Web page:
Shooting “stray” Dogs and Cats (Penal Code 42.09 Animal Cruelty). Any person who shoots a non-livestock animal, which includes any stray or feral cat or dog, and a wild living creature previously captured, can be charged with a felony offense. Penal Code 42.092 of the State of Texas law states that a person must have the owner’s consent to kill the animal (exceptions to prosecution are provided in Section 42.092(e)(1)). It is clear that a “stray” dog or cat either has no owner or that the person who shoots the animal did not get the owner’s consent.
Her response was that since this was only for shooting a person could easily put out poison for the animal. She told me how I can search city codes and ordinance and our call ended. I was hardly satisfied, although I appreciated her attempt to figure out this niche of the law. I emailed Mike at the Austin Humane Society’s Feral Cat Program as well as Sheila at Shadow Cats. I was determined to find more information to provide to my apartment complex. I could not let neighbors think they could legally kill the feral cats. I was also terrified to learn that perhaps, just perhaps, they could in fact legally kill the feral cats.
Luckily Sheila had an amazing flier from the Texas Humane Legislation Network. It clearly and succinctly outlines the law.
Texas Animal Anti-Cruelty Law: Texas Penal Code §§ 42.09 and 42.092
Non-Livestock Animals (Section 42.092)
It is a Crime
To intentionally, knowingly, or recklessly:
Torture, cruelly kill, or cause serious injury to any dog or cat, including strays and ferals;
Kill, poison, or cause bodily injury to an animal without the owner’s consent;
Abandon or fail to provide food, water, care, or shelter to any animal in your custody; or
Transport or confine an animal in a cruel manner.
Livestock Animals (Section 42.09)
It is a Crime To:
Torture a livestock animal;
Abandon or fail to provide food, water, or care to a livestock animal in your custody;
Transport or confine a livestock animal in a cruel and unusual manner;
Trip a horse; or
Seriously overwork a livestock animal.
Also illegal are animal fighting and using live animals as racing lures!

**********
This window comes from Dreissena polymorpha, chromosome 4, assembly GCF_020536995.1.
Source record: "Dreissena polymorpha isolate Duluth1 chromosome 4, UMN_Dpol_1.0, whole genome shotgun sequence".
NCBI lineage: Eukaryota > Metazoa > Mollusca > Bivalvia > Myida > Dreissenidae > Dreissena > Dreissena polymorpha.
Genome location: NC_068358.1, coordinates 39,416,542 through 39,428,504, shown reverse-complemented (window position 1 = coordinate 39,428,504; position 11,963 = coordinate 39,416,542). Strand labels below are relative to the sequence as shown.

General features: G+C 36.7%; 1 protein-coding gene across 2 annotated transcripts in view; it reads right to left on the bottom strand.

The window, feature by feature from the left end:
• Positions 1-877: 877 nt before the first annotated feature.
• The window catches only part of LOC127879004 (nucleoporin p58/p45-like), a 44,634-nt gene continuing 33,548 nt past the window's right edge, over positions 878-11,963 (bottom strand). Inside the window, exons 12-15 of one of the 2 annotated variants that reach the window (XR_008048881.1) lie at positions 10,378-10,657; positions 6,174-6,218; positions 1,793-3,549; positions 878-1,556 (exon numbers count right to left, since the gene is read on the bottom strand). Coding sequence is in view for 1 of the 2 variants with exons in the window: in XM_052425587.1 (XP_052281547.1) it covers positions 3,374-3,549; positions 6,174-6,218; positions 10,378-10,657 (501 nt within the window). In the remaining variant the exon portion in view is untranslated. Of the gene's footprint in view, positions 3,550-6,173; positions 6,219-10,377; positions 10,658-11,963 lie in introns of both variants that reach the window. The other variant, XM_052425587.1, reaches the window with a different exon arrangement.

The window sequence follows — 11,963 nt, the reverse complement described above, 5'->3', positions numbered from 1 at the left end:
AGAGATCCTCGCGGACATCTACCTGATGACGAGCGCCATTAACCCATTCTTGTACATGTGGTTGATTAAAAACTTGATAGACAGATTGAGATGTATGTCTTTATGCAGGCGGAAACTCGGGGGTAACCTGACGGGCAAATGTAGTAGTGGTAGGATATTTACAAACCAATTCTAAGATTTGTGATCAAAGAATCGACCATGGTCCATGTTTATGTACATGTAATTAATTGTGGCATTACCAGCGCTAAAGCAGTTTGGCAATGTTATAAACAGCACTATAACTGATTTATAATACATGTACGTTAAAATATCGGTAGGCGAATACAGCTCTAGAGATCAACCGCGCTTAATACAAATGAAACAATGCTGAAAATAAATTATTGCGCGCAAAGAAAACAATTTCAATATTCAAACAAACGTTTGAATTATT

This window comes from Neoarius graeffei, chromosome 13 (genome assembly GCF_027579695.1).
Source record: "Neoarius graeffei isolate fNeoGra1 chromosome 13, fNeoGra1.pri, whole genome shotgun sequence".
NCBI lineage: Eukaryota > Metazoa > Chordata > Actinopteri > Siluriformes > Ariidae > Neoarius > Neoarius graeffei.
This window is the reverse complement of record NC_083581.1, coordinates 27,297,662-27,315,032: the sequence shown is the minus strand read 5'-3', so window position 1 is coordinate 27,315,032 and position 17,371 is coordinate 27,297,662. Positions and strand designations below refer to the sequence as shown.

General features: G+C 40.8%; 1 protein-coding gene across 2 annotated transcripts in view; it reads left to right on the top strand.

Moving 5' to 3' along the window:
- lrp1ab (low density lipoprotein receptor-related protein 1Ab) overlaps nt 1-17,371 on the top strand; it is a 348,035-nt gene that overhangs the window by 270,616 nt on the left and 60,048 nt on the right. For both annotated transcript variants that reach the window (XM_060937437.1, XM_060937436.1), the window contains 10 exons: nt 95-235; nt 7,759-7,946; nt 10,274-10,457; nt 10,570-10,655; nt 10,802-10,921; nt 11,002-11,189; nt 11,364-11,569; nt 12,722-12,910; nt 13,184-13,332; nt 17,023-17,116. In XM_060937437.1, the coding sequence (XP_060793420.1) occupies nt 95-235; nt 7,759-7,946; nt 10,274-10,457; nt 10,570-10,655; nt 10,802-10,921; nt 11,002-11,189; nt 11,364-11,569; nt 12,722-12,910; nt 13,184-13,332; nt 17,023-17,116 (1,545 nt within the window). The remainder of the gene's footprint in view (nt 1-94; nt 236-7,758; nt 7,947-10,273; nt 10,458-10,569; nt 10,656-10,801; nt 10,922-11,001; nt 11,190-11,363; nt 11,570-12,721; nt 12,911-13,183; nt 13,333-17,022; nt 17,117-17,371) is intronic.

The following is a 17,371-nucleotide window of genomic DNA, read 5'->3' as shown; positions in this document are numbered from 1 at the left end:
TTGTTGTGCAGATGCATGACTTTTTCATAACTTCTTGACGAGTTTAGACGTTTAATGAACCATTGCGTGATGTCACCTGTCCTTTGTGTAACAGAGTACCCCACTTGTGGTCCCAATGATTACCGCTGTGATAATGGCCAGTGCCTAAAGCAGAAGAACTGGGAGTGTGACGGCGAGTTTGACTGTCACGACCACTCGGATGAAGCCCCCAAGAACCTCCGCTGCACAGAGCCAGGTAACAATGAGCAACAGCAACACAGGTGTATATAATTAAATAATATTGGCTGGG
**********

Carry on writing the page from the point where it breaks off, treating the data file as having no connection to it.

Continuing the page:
O F S P E C I A L N O T E:
Since September of 2007, domesticated animals including any stray or feral cat or dog are included under this law. Torturing, killing, poisoning or causing bodily injury to these animals on first offense carries a fine of as much as $10,000 and up to two years in jail.
I quickly shared this helpful flier with both Mike at the Humane Society and my apartment complex. I also sent this information to the Austin Animal Center, explaining what an Animal Control representative said and what the law is. Their response was that they would share the information with another department. My apartment management team was so thankful the law supported their initial reaction that hurting or killing the feral cats was illegal. They printed the flier out and posted it in the complex’s mailbox area and computer area.
My apartment complex posted the Texas anti-cruelty laws in public
While it is true that my apartment complex is ahead of the game when it comes to being supportive of “aggressive” breed dogs, like my own dear Rhys (as well as giving me their regrets and kind wishes when Anna passed on in February this year), and supportive of my efforts to help the feral cats, I believe more apartment complexes might embrace feral cat communities. However, it takes education, and it takes a feral cat ally to be encouraging and positive of the complex’ efforts, as small as they might be.